Every Monday and Thursday from 3:30 to 5 p.m., kindergarten through fifth-grade students are welcome to attend Sternberg Museum of Natural History’s after-school program.

The program has been ongoing for years, and provides a variety of science-themed after-school activities for children of that particular age range who enjoy science, according to David Levering, director of education at the museum.

“It’s not necessarily just for the kids who are super gung ho about dinosaurs, or that just really love snakes, or things like that,” he said. “It’s pretty general interest — earth and life science.”

The focus, Levering said, is on providing fun, educational activities in a laid-back environment.

“Obviously, with it being an education program, we want to make sure they learn, but we tend to default to having fun with the science before academic rigor,” he said.

Several students gathered at the museum Thursday to participate in activities themed around the education of tropical coral reefs.

“I like to learn and I like to spend time with the teacher and all my friends that come here,” said Kaliyah Bannister, 8, Hays. “It’s so cool because we’re learning about it, and then the next day at school we can tell our teacher what we learned.”

The children watched an educational video while enjoying cupcakes before participating in a verbal discussion about coral reefs. Afterward, they crafted props for a play themed around the Disney movie, “Finding Nemo.”

Instructing the activities was Fort Hays State University student Chantelle Davis, who also is the president of the Sternberg Geosciences Club at FHSU.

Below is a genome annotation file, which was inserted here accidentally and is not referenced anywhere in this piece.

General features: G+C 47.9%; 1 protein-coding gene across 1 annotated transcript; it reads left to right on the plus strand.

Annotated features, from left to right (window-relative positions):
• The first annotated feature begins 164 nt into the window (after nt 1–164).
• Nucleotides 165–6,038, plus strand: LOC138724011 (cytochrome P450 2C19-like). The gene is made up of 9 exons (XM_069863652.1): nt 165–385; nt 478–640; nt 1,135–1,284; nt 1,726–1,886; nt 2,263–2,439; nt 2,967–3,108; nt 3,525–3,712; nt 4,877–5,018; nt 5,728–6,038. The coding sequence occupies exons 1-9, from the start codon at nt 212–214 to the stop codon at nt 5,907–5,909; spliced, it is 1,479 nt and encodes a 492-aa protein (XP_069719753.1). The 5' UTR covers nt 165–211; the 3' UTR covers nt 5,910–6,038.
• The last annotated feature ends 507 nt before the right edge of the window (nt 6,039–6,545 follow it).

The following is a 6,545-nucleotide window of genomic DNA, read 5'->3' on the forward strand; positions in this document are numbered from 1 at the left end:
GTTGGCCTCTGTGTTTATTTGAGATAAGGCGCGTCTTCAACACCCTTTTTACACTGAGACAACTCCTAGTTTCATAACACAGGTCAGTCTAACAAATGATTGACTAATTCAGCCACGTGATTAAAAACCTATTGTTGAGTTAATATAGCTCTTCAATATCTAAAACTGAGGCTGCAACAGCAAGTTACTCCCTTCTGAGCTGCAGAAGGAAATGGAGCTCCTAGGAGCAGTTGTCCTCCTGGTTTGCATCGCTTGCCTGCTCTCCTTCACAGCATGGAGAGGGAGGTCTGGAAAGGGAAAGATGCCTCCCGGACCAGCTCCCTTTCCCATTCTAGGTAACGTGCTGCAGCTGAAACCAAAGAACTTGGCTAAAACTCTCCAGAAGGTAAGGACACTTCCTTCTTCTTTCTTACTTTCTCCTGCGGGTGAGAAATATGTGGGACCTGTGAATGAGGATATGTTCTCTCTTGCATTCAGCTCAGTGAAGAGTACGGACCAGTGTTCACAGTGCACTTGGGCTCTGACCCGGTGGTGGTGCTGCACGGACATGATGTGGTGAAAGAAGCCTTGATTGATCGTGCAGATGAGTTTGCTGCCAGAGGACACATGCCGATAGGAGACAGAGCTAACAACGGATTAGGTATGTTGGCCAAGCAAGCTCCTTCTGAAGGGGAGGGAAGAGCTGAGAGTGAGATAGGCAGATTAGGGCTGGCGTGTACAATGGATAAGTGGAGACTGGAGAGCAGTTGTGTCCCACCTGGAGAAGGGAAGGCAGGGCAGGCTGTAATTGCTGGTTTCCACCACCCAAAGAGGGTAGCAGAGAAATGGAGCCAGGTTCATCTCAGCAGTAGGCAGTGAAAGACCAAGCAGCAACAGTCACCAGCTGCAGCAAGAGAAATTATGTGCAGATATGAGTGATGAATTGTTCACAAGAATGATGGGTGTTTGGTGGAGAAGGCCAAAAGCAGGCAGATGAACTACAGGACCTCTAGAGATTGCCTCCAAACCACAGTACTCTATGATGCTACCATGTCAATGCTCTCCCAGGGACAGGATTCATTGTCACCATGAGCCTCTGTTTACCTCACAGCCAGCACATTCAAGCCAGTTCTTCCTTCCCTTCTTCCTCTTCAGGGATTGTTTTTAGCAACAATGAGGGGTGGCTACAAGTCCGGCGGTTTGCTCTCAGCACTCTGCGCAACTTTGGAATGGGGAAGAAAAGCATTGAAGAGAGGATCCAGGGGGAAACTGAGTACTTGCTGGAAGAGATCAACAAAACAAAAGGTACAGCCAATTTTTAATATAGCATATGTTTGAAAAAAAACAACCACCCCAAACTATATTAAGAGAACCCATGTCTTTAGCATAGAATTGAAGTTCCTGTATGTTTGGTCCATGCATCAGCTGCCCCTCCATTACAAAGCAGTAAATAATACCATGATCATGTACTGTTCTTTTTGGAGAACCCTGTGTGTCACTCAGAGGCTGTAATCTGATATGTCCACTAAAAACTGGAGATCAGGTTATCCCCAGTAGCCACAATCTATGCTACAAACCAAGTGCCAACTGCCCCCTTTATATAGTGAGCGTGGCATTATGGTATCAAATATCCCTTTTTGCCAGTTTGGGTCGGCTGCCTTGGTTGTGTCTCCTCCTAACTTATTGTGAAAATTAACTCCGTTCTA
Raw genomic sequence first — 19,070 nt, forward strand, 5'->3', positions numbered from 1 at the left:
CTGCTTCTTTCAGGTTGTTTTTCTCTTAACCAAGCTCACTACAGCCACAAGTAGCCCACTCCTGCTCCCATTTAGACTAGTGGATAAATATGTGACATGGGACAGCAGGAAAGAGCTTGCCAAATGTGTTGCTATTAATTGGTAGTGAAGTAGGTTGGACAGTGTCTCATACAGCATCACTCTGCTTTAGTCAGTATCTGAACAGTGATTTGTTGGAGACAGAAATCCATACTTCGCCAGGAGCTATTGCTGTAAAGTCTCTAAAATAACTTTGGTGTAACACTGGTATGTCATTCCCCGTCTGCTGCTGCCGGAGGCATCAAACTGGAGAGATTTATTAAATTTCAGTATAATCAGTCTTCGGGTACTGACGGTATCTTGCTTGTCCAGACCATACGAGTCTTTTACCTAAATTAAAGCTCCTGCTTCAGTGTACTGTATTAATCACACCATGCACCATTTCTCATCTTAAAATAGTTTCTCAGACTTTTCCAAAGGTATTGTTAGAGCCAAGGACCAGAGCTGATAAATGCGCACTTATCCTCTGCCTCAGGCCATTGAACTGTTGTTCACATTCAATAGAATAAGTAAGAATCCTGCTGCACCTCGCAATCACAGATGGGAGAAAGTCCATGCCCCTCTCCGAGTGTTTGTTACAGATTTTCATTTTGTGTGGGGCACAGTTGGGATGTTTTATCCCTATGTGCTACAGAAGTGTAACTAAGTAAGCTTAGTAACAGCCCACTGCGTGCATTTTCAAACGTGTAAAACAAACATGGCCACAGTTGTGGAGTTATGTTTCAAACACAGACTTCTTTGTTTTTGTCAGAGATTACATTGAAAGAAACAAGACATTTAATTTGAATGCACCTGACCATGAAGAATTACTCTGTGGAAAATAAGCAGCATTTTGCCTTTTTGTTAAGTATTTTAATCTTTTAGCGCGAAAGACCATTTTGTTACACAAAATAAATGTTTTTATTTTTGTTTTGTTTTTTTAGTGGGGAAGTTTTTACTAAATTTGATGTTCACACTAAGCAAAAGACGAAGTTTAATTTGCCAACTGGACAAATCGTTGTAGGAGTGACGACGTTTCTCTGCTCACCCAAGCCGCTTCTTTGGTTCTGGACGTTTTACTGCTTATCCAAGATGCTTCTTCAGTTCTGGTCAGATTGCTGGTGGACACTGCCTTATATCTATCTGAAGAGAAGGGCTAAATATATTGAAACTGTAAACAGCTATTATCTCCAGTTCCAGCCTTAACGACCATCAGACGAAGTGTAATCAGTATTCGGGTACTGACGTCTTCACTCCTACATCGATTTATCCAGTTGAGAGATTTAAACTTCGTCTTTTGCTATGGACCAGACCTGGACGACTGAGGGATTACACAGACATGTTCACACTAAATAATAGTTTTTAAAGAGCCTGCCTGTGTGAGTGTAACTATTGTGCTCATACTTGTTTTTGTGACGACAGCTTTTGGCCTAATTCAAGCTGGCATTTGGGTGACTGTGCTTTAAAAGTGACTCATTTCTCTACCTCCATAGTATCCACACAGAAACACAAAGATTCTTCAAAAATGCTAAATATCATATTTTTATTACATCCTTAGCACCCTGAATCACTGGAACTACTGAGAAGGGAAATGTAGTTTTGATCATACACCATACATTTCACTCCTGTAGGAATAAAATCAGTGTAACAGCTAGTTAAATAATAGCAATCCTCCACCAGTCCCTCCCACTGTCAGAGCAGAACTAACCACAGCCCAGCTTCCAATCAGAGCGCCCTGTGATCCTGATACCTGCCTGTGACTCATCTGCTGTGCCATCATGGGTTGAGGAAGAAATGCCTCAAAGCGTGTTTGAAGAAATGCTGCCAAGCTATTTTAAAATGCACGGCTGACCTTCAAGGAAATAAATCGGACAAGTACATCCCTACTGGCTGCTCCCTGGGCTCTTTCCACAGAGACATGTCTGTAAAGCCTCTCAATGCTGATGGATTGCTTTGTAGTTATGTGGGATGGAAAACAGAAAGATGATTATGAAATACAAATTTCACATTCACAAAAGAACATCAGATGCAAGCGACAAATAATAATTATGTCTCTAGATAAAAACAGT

Davis said she first began instructing the after-school program last fall.

“It started out very different than the way it is now; it’s definitely grown,” she said.

According to Davis, high levels of science have been discussed during the program, especially for the children who have attended regularly for a while.

A few subject matters she and the children have focused on include geology, water cycles, the atmosphere, the ozone layer, climate change and even evolution.

Brothers Carter, 11, and Parker, 9, Muelhleisen, Hays, said they enjoy attending the program on a regular basis, and mostly enjoy learning about dinosaurs.

“Once we were trying to find fossils, and I found one that looked like a shell,” Parker said. “I like learning about that stuff.”

Davis said instructing the after-school program is one of the highlights of her week, and she feels the children benefit greatly from the activities.

“Science is a huge thing and it covers so many broad topics,” she said. “I think the most important thing is just making sure kids grow in science.”

For additional information on Sternberg Museum’s after-school programs, visit www.sternberg.fhsu.com.